The President has said it times and again that Nigeria is broke. And why won’t we be broke? The price of crude oil per barrel (which is our primary source of income) keeps going down, naira keeps crashing; yet, we keep spending because we have to keep the Nigerian economy going. Well-meaning Nigerians have called for diversification of our economy and specifically, that we should find alternate sources of income in this country. In this vein, the Federal Government of Nigeria has started exploring revenue opportunities in the non-oil sectors especially by way of taxes and rates. In showing its seriousness in diversifying the Nigerian economy, the Federal Government, in its 2016 budget has a revenue projection of N3.86 trillion, out of which oil revenues will be N820 billion and non-oil revenues will be N1.45 trillion.
The CBN, as a major stakeholder in the regulation of Nigerian economy, has joined in the search for a way to save the country’s economy and has come up with a circular to all deposit banks (DMBs) and other financial institutions in Nigeria, titled “Collection and remittance of statutory charges on receipts to Nigeria postal service under the Stamp duties Act”. The Circular dated 15th Jan, 2016 was made available to the public on the 19th of Jan, 2016.
The news of the circular spread like wild fire in harmattan and Nigerians wasted no time in criticizing the CBN for imposing this ‘hardship’ on the poor masses. A lot of us have complained about the numerous deductions already attached to running our bank accounts, the COT, the monthly maintenance charges, the ATM withdrawal deductions, SMS notification deductions and for those of us that uses the e-services of these banks, we get charged certain sums of money for every transfer that we make. And when we thought it couldn’t get any worse, this circular was passed.
A CURSORY LOOK AT THE CIRCULAR
For clarity and ease of reference, we shall dissect the circular into 5 broad heads viz:
- The introduction
- The enabling paragraph (Paragraph 1)
- The Exemptions (Paragraph 2)
- Application (Paragraph 3)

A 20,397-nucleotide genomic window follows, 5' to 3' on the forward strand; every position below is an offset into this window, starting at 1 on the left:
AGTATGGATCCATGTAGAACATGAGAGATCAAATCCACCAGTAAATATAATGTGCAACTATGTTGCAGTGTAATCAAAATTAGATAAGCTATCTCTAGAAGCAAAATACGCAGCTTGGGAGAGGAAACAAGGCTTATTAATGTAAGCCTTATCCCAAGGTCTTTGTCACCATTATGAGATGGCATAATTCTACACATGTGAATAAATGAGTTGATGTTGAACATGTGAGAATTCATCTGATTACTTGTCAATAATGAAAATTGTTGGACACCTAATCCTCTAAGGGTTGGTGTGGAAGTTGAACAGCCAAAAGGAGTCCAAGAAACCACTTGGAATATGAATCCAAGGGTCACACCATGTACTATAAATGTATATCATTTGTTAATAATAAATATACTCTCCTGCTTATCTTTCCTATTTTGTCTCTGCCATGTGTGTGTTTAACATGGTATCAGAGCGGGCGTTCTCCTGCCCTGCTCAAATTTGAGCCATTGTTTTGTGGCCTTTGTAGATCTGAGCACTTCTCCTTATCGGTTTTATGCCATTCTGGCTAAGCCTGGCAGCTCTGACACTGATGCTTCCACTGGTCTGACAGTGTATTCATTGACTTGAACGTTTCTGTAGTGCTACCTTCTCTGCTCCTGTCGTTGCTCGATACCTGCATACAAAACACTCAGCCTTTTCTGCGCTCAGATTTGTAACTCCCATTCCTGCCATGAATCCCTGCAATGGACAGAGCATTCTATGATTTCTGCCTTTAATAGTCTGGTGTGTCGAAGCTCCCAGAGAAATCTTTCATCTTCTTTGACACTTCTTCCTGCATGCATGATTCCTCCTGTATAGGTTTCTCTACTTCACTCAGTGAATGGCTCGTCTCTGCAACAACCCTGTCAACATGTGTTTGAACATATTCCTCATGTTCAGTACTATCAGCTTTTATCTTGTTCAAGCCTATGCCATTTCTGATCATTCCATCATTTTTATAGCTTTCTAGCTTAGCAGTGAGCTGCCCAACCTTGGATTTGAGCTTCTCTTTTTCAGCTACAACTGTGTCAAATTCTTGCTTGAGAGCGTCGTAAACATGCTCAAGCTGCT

- Creation of NIPOST Stamp duties account and remission (par 4&5)
Each of these heads are considered hereunder one after the other.
- The introduction
The CBN, in the introductory part of the circular said that banks and other financial institutions are enjoined to support Government’s revenue generation drive of boosting the federal government revenue base through non-oil sectors by complying with the provisions of the Stamp Duties Act, LFN 2004 as reinforced by the court judgment in Suit No FHC/L/CS/1710/2013.
- The enabling paragraph (Paragraph 1)
The circular provides that with immediate effect, all Deposit Banks (DMBs) and other financial institutions should commence the charging of N50 per eligible transaction for receipts given by any bank or other financial institution in acknowledgment of services rendered in respect of electronic transfer and teller deposits from N1000 and above. The charges is said to be in accordance with the provisions of the Stamp Duties Act and Federal Government Financial Regulations 2009.
Now, we are going to look into some issues flowing from above.
The circular is said to draw its power from the provisions of the Stamp duties Act, 2004 and Government Financial Regulations, 2009.
According to the Stamp duties Act, the expression “receipt” includes any note, memorandum, or writing whereby any money amounting to four naira or upwards, or any bill of exchange or promissory note for money amounting to four naira or upwards, is acknowledged or expressed to have been received or deposited or paid, or whereby any debt or demand, or any part of a debt or demand, of the amount of four naira or upwards, is acknowledged to have been settled, satisfied, or discharged, or which signifies or imports any such acknowledgement, and whether the same is or is not signed with the name of any person.
The Act further requires that every receipt, voucher, contract note, agreement among others given by any person in acknowledgement of goods purchased or services rendered should be denoted by an adhesive postage stamp.
According to the Act, where adhesive stamps can be used to denote the payment of duty, postage stamps may be utilised for that purpose.
Section 92 of the Act makes it a criminal offence punishable on conviction if any person gives a receipt liable to duty and not duly stamped or refuses to give a receipt duly stamped where a receipt will be liable to duty.
The totality of the above provisions of the Stamp duties Act, LFN 2004 forms the legal basis for the imposition.